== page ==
In addition to this 2X2 factorial design, an additional 256 patients were allocated to one of two randomizations, chemoradiation vs observation, or chemotherapy vs observation. According to the authors, this option was allowed because some study centers may not have had access to both modalities. The treating physician was allowed to choose the randomization for each patient, although it was not intended for these patients to be part of the planned primary analysis.

In the first ESPAC-1 report, all three randomization methods were combined in the data analysis. The 175 patients receiving chemoradiation in the 2X2 factorial and the chemoradiation randomization were compared to the 178 patients who did not receive chemoradiation (ie, the observation and chemotherapy-only groups). There was no difference in 2-year survival between the two groups—15.5 vs 16.1 months, respectively. Similarly, in the 2X2 design and the chemotherapy randomization groups, the 238 patients who received chemotherapy alone were compared to the 235 patients who did not (observation and chemoradiation). This comparison did show a statistically significant improvement in 2-year survival—19.7 months (95% CI = 16.4-22.4) vs 14 months (95% CI = 11.9-6.5).[5]

After a median follow-up of 47 months, data were reported for the 289 patients from the primary analysis group involved in the 2X2 randomization design. The 2-year survival for patients who received "chemotherapy alone" (both the chemotherapy and chemoradiation-followed-by-chemotherapy groups) was 40%, whereas the survival for those who did not receive chemotherapy alone (observation and chemoradiation groups) was 30%.[6] Five-year survival also improved at 21% vs 8%, respectively (no P value given). Conversely, chemoradiation appeared to be detrimental, as the 2-year survival in those patients who received chemoradiation was 29% compared to 41% in those who did not receive any radiation, with a hazard ratio for death of 1.28 (CI = 0.99-1.66, P = .05).

The authors of the ESPAC-1 trial concluded that all patients should receive adjuvant chemotherapy. However, several issues must be considered in interpreting these results. The statistical design was written originally to evaluate a primary endpoint of 2-year survival for margin-negative patients.[4] The final results for this endpoint were never reported. Appropriately, no comparison was made for each of the four individual treatment groups, as ESPAC-1 was not powered for this. Although the addition of the other randomizations adds complexity to the interpretation of the results, the data from the single randomization groups were appropriately not included in the final analysis and paper.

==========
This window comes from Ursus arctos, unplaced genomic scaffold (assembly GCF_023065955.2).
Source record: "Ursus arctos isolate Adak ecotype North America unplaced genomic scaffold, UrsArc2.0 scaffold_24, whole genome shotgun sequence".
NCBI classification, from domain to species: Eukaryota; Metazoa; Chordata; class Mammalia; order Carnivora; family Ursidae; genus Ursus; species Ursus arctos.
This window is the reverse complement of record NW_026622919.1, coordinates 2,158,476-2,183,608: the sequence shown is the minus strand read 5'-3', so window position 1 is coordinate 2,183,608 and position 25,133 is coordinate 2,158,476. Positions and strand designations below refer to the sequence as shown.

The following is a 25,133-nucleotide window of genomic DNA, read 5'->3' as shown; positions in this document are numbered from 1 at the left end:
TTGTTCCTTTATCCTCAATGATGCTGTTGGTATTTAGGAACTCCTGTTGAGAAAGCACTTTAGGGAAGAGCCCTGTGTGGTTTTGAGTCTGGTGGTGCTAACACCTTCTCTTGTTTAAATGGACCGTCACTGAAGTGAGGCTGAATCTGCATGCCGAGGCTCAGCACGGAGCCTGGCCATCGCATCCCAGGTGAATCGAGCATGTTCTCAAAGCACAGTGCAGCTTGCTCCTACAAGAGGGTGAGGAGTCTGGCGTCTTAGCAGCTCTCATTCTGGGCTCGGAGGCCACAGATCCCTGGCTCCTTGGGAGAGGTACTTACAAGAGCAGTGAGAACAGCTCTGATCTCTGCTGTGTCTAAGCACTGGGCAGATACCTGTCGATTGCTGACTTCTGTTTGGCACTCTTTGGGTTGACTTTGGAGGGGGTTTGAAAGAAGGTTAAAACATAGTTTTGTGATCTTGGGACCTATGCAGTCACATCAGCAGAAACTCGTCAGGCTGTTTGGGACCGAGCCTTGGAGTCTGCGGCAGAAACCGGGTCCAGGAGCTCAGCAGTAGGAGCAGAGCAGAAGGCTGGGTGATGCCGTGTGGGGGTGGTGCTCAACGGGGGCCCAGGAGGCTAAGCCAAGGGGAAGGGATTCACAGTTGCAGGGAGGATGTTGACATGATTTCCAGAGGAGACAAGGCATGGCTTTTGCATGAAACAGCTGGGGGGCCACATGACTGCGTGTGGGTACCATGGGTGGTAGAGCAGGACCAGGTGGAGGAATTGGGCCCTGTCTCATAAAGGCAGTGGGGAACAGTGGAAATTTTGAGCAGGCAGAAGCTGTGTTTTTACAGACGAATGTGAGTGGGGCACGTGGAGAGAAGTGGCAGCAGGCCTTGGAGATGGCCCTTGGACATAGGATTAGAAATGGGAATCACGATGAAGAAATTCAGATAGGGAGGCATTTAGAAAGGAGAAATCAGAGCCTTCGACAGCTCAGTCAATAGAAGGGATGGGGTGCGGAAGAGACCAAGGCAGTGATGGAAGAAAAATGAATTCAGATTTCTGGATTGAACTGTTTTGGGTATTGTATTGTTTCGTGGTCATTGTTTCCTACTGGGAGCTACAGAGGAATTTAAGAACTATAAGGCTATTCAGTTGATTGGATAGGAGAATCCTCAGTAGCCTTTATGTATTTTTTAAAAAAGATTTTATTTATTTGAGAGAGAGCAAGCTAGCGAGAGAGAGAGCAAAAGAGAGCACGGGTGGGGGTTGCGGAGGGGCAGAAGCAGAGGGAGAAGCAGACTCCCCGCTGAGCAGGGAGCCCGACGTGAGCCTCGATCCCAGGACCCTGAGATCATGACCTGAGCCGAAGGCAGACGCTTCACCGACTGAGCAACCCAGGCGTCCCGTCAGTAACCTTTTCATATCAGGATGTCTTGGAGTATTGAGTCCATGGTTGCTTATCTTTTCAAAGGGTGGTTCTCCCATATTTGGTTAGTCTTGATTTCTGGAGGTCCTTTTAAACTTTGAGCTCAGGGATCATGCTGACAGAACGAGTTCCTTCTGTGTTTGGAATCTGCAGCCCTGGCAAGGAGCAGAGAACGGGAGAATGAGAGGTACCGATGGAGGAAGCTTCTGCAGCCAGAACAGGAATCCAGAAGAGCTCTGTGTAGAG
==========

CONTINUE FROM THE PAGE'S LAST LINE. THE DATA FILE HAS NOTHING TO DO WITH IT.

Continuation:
The ESPAC-1 authors also suggested that chemoradiation is ineffective. However, these results are relevant to the split-course radiation used in this trial and cannot be extrapolated to more modern chemoradiation regimens. Use of infusional 5-FU regimens and single-course radiation without breaks may provide benefit, and these strategies have not yet been compared to non-radiation-containing arms in prospective, randomized trials. Additional concerns for the chemoradiation question in ESPAC-1 have been raised. First, the doses of radiation varied between sites despite a recommendation for 40 Gy. Second, the lack of central review for radiation ports is of significant importance.[7]


Recently, investigators (including the authors of ESPAC-1) performed a meta-analysis to address the issues of adjuvant chemoradiation and adjuvant chemotherapy for pancreatic cancer separately.[8] This analysis showed a benefit for chemotherapy with a pooled hazard ratio of 0.75 (CI = 0.64-0.90), and no effect for chemoradiation (HR = 1.09, CI = 0.89-1.32). Analysis of prognostic subgroups showed a potential benefit for chemoradiation in patients with positive margins, with a hazard ratio of 0.62 (but the confidence interval was wide).

The majority of patients in the meta-analysis were from the ESPAC-1 trial, including those randomized in the 2X2 design as well as those in the separate randomization groups. In addition, subgroups of three other trials were used in this analysis. ESPAC-1 weighed significantly in determining the results, and the use of subgroups may not be valid for meta-analysis. A meta-analysis is designed only as a tool for hypothesis generation, and based on the limitations of this report, the results should be interpreted with caution.